• Never 'roll' rocks.

Important! Please follow all local laws and respect beach closures, physical distancing, and mask-wearing rules. 

 

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What are we looking for this year?

Juvenile starfish

In addition to documenting as many species as possible from as many places as possible, we are also interested in learning more about a handful of “most-wanted” species and groups. These include introduced species for which we have limited data on their ranges, species whose ranges are affected by changing oceanic conditions and habitat modification, and species that are affected by emerging diseases.

MOST WANTED SPECIES-DECEMBER 2020

Check out the iNaturalist Guide. It will work on your iPhone or Android in the field!

Native Rocky Intertidal Species 

  1. Anemones 
  2. Abalone
  3. Snails in the genus Nucella
  4. Snails in the genus Tegula
  5. Chitons
  6. Lottia gigantea (Owl Limpet)
  7. Nudibranchs
  8. Strongylocentrtus purpurartus (Pacific Purple Sea Urchin)
  9. Kelps

Non-native Species

  1. Seaweeds
  2. Watersipora Bryozoans
  3. Tunicates
  4. Crabs
  5. Mud Snails
  6. Worms

 

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How we are using these data?

dynamic-observatory-biodiversity

Observations contributed by volunteers, community, and citizen scientists during Snapshot Cal Coast and year-round via iNaturalist make up an increasingly large proportion of our knowledge of biodiversity over space and time on the California coast. Our team—a collaboration between the California Academy of Sciences, the California Ocean Protection Council (OPC), and the California Department of Fish and Wildlife (CDFW)—is building the capacity to use these crowdsourced community-contributed observations to understand and monitor biodiversity across California’s coastal and marine protected areas.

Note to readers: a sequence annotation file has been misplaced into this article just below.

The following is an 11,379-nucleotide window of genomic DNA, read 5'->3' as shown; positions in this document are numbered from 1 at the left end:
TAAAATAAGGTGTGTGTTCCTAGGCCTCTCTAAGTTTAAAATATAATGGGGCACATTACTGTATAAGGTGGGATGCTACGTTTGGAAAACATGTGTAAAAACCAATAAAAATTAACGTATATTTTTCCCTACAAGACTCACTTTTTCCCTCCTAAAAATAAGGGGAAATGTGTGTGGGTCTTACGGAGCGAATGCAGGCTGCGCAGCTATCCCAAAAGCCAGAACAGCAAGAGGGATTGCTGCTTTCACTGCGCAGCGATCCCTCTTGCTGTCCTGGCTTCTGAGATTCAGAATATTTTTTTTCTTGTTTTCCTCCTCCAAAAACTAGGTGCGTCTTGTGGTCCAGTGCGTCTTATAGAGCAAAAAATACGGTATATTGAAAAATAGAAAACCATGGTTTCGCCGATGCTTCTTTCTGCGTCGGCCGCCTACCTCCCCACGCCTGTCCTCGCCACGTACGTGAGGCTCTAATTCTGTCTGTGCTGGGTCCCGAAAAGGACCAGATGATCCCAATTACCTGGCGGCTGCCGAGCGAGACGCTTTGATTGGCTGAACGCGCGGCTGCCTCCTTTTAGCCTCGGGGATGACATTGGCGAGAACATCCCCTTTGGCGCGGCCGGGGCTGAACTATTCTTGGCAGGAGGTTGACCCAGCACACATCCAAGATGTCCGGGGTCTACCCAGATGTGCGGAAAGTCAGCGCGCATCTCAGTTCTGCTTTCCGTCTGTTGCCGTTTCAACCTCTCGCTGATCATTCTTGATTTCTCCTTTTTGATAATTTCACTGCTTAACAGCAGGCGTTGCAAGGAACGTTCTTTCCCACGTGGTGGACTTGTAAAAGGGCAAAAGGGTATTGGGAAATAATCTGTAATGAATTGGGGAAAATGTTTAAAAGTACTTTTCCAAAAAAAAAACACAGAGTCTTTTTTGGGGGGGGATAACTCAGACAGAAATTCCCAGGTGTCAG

Our data science efforts, led by Dr. Giovanni Rapacciuolo, have focused on developing innovative approaches and tools to translate crowdsourced community-contributed observations into meaningful indicators of biodiversity change on the California coast in support of California’s long-term MPA Monitoring Action Plan and the Ocean Protection Council's Strategic Plan. In particular, we are now focusing on mobilizing the community of volunteer naturalists, community, and citizen scientists to power an Early Warning and Forecasting System for biodiversity change on the California coast. This system will combine crowdsourced community-contributed observations with state-of-the-art ecological models to track key metrics of ocean and coastal health over time (e.g. distribution and abundance of native species, spread of invasive species, emergence of marine disease) and forecast changes in those metrics associated with a changing climate. This effort will provide resource managers with the tools necessary to slow or stop biodiversity loss in California’s coastal and marine habitats and will also empower community scientists to take an active role in conserving biodiversity.

You can find out more about how we are using data contributed by the community during Snapshot Cal Coast and year-round via iNaturalist, as well as explore and interact with our findings, by visiting http://calcoast.dob.bio. You can also watch the short talk by Dr. Rapacciuolo below about our data analysis efforts.